Coming to Terms with the Past: Tears of Reconciliation

Lighting a yahrzeit candle מדליקים נר זכרון

In an emotion-packed meeting in a community center near ADI Negev-Nahalat Eran, volunteers from the rehabilitation village chose to speak to Holocaust survivors about their family history, disclosing how some of their ancestors willingly played active roles in the Holocaust and the Nazi party.

The survivors listened as volunteers told their personal stories in an effort to bring closure, engender reconciliation, ask forgiveness and take a firm stance against antisemitism.

The volunteers, members of the “March of Life” program who came to ADI to work with children with complex disabilities, burst into tears as they begged forgiveness from the Holocaust survivors for the atrocities committed by their forefathers.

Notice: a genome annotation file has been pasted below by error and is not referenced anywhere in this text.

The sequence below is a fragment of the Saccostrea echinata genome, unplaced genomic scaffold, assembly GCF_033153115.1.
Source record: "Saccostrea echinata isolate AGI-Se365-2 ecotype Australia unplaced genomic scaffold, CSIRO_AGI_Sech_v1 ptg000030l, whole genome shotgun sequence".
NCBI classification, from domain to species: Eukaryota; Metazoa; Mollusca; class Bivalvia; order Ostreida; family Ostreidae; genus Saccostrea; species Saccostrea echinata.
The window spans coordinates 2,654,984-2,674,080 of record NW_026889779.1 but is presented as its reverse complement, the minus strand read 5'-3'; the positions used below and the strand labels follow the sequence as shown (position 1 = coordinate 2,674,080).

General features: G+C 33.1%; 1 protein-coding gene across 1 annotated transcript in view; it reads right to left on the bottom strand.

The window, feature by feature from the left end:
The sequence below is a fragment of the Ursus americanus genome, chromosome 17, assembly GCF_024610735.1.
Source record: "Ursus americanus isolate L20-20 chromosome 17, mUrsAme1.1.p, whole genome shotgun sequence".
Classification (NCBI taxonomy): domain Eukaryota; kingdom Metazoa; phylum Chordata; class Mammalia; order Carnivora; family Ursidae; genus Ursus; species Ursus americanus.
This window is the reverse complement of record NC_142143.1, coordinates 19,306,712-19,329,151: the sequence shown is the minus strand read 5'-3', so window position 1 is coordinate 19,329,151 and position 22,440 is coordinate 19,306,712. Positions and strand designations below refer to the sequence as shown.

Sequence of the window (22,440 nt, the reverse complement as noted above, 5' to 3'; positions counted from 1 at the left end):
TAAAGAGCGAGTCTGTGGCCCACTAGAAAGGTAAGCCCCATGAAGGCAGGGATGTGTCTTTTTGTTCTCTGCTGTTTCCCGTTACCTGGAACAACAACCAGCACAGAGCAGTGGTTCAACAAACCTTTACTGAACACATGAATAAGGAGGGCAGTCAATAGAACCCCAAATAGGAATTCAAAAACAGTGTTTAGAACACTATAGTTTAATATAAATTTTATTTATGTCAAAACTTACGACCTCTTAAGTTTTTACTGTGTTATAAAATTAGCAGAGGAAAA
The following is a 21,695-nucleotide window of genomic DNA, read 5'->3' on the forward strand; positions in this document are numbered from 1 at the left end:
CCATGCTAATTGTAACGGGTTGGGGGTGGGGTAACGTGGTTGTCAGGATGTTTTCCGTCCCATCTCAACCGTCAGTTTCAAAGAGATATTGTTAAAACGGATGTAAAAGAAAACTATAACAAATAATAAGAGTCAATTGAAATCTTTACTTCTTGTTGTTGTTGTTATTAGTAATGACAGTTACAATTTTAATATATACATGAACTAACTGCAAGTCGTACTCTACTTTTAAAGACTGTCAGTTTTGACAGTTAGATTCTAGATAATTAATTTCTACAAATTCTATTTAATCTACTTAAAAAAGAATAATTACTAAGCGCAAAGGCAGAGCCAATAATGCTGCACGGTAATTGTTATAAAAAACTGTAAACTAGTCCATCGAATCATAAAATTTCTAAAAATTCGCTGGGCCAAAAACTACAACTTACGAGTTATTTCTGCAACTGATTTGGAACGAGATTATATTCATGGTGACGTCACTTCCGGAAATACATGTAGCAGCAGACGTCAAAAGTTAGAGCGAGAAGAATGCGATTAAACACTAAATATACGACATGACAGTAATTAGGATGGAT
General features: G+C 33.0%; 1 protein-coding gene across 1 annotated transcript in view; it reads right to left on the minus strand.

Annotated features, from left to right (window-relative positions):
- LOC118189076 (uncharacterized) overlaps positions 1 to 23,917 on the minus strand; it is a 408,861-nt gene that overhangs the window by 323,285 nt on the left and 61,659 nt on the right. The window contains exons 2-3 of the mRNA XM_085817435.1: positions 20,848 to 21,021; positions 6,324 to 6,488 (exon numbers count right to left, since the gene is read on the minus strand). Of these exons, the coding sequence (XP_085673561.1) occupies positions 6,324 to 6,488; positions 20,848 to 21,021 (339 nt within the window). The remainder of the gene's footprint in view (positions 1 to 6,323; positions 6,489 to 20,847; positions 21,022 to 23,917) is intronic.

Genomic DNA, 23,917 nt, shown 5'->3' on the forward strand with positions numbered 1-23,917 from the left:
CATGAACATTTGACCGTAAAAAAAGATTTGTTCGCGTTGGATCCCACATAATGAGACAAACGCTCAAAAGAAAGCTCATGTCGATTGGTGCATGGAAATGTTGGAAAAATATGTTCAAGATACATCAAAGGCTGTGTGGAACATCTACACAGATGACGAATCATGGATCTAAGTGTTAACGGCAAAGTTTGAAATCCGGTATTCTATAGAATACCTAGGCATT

Lynne Hoober: “Two of my great-grandfathers, one from each side of my family, were members of the Nazi party. I am standing here as a German and the great-granddaughter of people who murdered Jews. I want to apologize from the deepest depths of my heart. I know that I cannot change the past, but I am here because I want to ensure that this type of thing will never happen again. That is one of the reasons why I am volunteering with children with disabilities at ADI Negev-Nahalat Eran. I love Israel and the Jewish people. It is important that we stand together in the face of antisemitism.”

Yosef Zacut, a Holocaust survivor, told his own story. “The Nazis began to dominate all of Europe. They reached every place, including Tunis. . . We heard about what the Nazis were doing and the Arabs in Tunis were cooperating with them.  .  . We began to flee. It takes a lot of courage to stand here and tell these horrifying stories about your grandfathers. I admire you. We have to take a stand against antisemitism, to make our voices heard and break the bonds of silence.”

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